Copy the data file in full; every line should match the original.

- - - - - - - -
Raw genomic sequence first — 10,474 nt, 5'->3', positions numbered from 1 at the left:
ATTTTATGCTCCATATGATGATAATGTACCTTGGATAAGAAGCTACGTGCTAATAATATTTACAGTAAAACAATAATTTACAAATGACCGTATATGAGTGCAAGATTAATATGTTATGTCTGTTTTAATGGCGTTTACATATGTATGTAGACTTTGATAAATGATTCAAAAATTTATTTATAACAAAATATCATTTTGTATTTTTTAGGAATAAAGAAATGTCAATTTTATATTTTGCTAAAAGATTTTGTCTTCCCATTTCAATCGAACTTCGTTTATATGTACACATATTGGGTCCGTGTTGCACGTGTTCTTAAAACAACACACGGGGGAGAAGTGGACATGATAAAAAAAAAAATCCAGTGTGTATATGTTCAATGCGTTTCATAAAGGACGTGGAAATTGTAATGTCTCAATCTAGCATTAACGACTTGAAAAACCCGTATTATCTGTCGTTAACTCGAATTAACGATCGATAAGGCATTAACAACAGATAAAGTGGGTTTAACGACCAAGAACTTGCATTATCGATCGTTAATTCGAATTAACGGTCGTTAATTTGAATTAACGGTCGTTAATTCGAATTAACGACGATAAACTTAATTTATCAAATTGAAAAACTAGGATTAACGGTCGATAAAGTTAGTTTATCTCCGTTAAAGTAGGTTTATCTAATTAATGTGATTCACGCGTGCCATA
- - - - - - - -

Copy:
Raw genomic sequence first — 10,474 nt, 5'->3', positions numbered from 1 at the left:
ATTTTATGCTCCATATGATGATAATGTACCTTGGATAAGAAGCTACGTGCTAATAATATTTACAGTAAAACAATAATTTACAAATGACCGTATATGAGTGCAAGATTAATATGTTATGTCTGTTTTAATGGCGTTTACATATGTATGTAGACTTTGATAAATGATTCAAAAATTTATTTATAACAAAATATCATTTTGTATTTTTTAGGAATAAAGAAATGTCAATTTTATATTTTGCTAAAAGATTTTGTCTTCCCATTTCAATCGAACTTCGTTTATATGTACACATATTGGGTCCGTGTTGCACGTGTTCTTAAAACAACACACGGGGGAGAAGTGGACATGATAAAAAAAAAAATCCAGTGTGTATATGTTCAATGCGTTTCATAAAGGACGTGGAAATTGTAATGTCTCAATCTAGCATTAACGACTTGAAAAACCCGTATTATCTGTCGTTAACTCGAATTAACGATCGATAAGGCATTAACAACAGATAAAGTGGGTTTAACGACCAAGAACTTGCATTATCGATCGTTAATTCGAATTAACGGTCGTTAATTTGAATTAACGGTCGTTAATTCGAATTAACGACGATAAACTTAATTTATCAAATTGAAAAACTAGGATTAACGGTCGATAAAGTTAGTTTATCTCCGTTAAAGTAGGTTTATCTAATTAATGTGATTCACGCGTGCCATA